Barred Owl Totem and Meanings: Small but Mighty
Barred Owls are a medium-large sized owl with mottled brown and white feathers. Bar-like vertical lines cover its breast and it has somewhat large, black eyes. Underneath all the feathers, a bird weighing only about 1-2.5 lbs exists with all its might. They are a variable predator, eating almost anything from rodents, reptiles, insects, and even fish and crayfish. Do you consume variety in what you take in (be it food, information, experiences)? However, they can also be predated upon by other larger owls and falcons, such as Great Horned Owls and Red Tailed Hawks.
They live in mixed forests, many times near water, and stay put through the year (non-migratory). It's believed that they mate for life and, like this, there are some aspects of a Barred Owl's life that are still secretive. When I have run across them, most of the time they are either perched in an evergreen tree, or there are evergreens nearby. In the Midwest, that often means seeing them in Eastern Red Cedars (let's read about that tree's medicine here).
Their eyes are piercing and remind us of their ability to see through the dark. Similarly, how are you looking into your shadow and are you doing so with ease and calmness? Whenever I see a Barred Owl, I'm reminded of being humble and of the mysteries that exist in the world. Have you stepped back lately to see where a little dose of magic is happening in your own life? If you'd like to read more about the biology, habits, behavior, and habitat of Barred Owl to get to know it even better, I recommend this site.
Crows are often seen harassing and chasing away owls that roost near nests - after all, the owls are predators of other birds and their eggs! If a group of crows is heard gathering and sounding an alarm through the tree tops, they might be chasing off an owl. What is keeping you from your goals? Is there something hounding you and distracting you from what you want?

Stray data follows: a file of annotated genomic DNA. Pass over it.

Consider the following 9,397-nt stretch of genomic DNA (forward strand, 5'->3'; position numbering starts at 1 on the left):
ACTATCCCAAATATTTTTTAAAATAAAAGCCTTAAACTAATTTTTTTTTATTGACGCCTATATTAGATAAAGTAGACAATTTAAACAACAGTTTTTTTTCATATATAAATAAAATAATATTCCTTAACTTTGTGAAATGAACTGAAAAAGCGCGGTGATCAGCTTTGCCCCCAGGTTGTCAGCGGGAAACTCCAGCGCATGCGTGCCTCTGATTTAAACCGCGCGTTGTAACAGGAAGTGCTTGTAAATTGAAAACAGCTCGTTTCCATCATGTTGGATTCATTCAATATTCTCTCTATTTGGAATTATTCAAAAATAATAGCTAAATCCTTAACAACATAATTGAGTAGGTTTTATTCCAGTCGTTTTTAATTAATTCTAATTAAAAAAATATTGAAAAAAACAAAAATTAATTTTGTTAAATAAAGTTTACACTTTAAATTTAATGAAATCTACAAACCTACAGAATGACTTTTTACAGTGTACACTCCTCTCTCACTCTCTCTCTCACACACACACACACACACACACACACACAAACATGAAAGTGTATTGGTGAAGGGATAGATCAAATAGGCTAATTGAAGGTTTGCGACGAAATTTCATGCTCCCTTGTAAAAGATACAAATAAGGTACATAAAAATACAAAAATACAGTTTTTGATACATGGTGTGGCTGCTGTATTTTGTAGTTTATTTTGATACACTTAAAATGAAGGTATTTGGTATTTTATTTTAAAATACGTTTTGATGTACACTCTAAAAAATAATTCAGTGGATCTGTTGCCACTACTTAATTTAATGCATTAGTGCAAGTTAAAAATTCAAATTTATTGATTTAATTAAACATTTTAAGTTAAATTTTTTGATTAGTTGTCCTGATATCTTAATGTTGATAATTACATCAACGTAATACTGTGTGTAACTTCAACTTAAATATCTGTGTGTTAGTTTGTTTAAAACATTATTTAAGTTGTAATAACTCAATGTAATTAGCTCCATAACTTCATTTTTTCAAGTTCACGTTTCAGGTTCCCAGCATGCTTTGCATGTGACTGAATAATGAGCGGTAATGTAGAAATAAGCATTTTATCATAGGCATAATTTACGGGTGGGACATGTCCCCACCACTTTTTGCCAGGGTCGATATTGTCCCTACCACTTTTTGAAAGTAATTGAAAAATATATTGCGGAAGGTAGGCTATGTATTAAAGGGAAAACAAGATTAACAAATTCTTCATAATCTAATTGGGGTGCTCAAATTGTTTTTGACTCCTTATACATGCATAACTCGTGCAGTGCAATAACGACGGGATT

Finally, Barred Owls are quite vocal, confidently and loudly singing their song at dusk. If you walk between the worlds of "normal" reality and they etheric, spiritual, and mysterious, don't be bashful about claiming your gifts and strengths. They are a reminder that the magic and mystery of the spiritual world does, in fact, exist and extend into our daily lives.
I once saw a dead Barred Owl at the side of a busy highway. As trucks and cars flew by, its feathers stretched back and I couldn't fathom leaving a bird who lives in the peace of a silent forest at the side of a thundering roadway. Stopping the car, I got out and picked it up to walk it into the woods (I don't recommend doing this, by the way, for many reasons) - I was caught up in the moment. As I carried the body into the forest, looking for the right spot to place it, I noticed a stand of cedar trees and turned to toward them. Standing below one, I was giving gratitude before laying the owl down, when I hear scuffling in the tree above me: another barred owl flapped its wings and stared down at me before lifting into flight, turning, and flying away.
Dumbfounded, I stood there holding the dead owl and saying, "I didn't do it! I promise"- but I felt it was a sign that I'd found the best place to lay it down. I finished giving blessings and thanks, laid the owl at the base of that tree, and left. Some saw this as a grave omen. In my heart, I felt something else: a kind of initiation of sorts into a new direction or deepening of my own spiritual journey.
Ever since then, I've run across Barred Owl often when paddling on rivers or hiking. They sit quietly and observe attentively from their branches, but rarely fly away. From these experiences, Barred Owl has become a sign (for me) to pay attention to the spiritual messages that are coming in - they are particularly significant during that time.
If you'd like to read more about tracking totems for your own personal messages and meanings, read this blog. For information about crows, in case you saw them chasing a Barred Owl, it might be helpful to read about them here.